I'm in a line at a strip mall in Costa Mesa for the Halal Guys–the first West Coast branch of the beloved New York City food cart–and the closer I inch toward the door, the more intense the smell gets. The aroma of chicken thighs sizzling on the flattop griddle is intoxicating. I rolled into the parking lot about an hour earlier, at 10:15 a.m., thinking I'd surely be the first person. I was wrong. Even though it was still 45 minutes before the place opened, there were already 15 people when I got here, milling around the entrance. That was when a guy with a crew cut and a deck of cards in his hand decided it was time to form a formal queue.
"When more people start coming, it'll be easier if we're already in a line," he told the group. We nodded and self-organized by order of arrival. Mr. Crew Cut, having done his duty in instituting order, continued his card game with a friend and waited in his place with the rest of us.
Around 11:15 a.m., the queue moves, slowly. The restaurant barely opened five minutes ago, and the line is 50 bodies deep–and growing. The Asian guy directly behind me is now chatting with the Latino guy behind him. They don't know each other, but they're comparing notes about the place. The Latino guy said he'd first encountered Halal Guys on a visit to New York a few months ago and was hooked. "There's just something about that white sauce and eating it all out there on the street," he says. The Asian guy admits he'd never heard of the place until he saw it on Facebook and read about the line that wrapped around the building and lasted four hours.
Looking around, I realize more social-media posts are being made at this very moment. People are posing for selfies and taking pictures of the line. As no one mounts an expedition to Everest without bragging about it, it seems no one goes to Halal Guys without posting it on Instagram, Facebook and Twitter. This, I gather, is how the place–which is not unlike any other joint that serves pita-wrapped meat shaved off a spinning cone–has gone viral. It's certainly not because everyone in line is a New York transplant or an observant Muslim. In fact, a dominant majority of Halal Guys' customers are hipster Asians, mostly in their twenties–the same kind of early adopters I saw lining up for Kogi a few years ago, a group that's always the first to answer the call of the foodie.
Now I'm inside the restaurant, and the smell of chicken is all-enveloping. One of the cooks hacks the snow-white thighs into smaller pieces on the griddle, driving a wide, steel spatula straight down into the meat repeatedly with a clack-clack-clack. A second worker shaves long strips from a twirling tower of gyro meat, adding it to a massive heap already searing on another section of the griddle. Meanwhile, the counter person uses tongs to grab a wad of cooked chicken from a steaming mountain whose summit is covered by pita bread. He piles the chicken into a foil container for my Halal Classic, the plate everyone orders: diced tomatoes, lettuce, orange-tinted rice, some pita bread triangles, the chicken and gyro meat. To it, I ask to add some craggle-crusted falafels that just came off the fryer.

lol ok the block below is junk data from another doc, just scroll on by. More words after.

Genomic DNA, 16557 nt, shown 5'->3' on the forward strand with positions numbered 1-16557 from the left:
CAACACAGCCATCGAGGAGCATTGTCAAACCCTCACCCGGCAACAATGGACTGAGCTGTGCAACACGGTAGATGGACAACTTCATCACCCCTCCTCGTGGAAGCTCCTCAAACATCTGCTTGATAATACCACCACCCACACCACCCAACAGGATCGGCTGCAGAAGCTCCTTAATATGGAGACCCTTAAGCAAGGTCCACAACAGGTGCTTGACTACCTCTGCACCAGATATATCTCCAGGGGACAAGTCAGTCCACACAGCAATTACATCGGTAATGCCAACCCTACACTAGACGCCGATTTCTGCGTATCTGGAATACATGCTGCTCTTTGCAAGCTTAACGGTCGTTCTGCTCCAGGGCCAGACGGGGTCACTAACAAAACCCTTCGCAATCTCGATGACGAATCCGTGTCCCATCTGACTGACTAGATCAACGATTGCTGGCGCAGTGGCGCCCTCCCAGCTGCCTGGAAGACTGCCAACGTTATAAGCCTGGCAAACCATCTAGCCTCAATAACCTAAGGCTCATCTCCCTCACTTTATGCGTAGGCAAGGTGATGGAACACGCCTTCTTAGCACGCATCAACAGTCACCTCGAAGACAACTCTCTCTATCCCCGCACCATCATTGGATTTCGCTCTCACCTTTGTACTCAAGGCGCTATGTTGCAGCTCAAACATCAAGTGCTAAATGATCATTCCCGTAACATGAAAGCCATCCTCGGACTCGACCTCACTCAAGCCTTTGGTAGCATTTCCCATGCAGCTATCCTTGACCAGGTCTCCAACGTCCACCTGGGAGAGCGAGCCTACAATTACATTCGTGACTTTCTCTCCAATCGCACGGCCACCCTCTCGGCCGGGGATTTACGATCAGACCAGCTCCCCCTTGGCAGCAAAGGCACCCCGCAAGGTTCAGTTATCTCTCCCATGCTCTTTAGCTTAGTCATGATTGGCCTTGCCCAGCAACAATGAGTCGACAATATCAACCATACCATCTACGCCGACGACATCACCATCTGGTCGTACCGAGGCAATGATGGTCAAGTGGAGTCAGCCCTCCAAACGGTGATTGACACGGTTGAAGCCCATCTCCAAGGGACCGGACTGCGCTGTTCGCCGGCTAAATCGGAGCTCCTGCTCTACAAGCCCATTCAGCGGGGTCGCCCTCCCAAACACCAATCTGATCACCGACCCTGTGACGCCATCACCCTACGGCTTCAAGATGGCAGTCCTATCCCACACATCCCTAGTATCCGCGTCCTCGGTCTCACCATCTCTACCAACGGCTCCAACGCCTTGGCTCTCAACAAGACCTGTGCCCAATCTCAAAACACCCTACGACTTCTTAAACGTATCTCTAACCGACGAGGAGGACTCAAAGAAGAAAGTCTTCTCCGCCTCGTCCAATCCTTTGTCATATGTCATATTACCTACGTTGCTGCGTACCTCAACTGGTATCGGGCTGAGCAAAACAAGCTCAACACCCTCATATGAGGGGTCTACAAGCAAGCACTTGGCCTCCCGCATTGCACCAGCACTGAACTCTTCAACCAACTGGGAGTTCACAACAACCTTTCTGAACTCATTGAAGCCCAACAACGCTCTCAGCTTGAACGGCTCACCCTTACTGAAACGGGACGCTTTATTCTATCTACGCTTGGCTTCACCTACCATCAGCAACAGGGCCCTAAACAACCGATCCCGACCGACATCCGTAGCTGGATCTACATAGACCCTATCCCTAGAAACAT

My plate is pushed to the saucing station, where yet another attendant zigzags the entire surface with white sauce from a squirt bottle.
But with this, he's a little more conservative, applying just a dab on the side.
"More!" I tell him.
"Are you sure?"
"Yes! And what else you got back there? Put it all on!"
When the plate re-emerges at the cashier, I notice it's now topped with pitted olives, onions, green peppers and pickled jalapeños. It looked, well . . . messy.
On my first bite, I finally got the appeal. Even at $8.95 (more than what the original Halal Guys street cart charges in NYC), it's a massive amount of food that, for me, became two meals.
And though there may be nothing special with its most ballyhooed components–the chicken is fine, but not extraordinary, and the white sauce tastes almost indistinguishable from ranch dressing–I understood how the sum of it all (the rice, the grease, the intense spicing of the gyro, the radioactive hot sauce that left me panting) can breed loyalists.
Before I leave, I take a picture of the dish, then post it and the selfie I snapped in line on Facebook.
The Halal Guys, 3033 Bristol St., Ste. E, Costa Mesa, (714) 850-1080; thehalalguys.com. Open daily, 11 a.m.-11 p.m. Regular platter, $8.95; small, $7.95. No alcohol.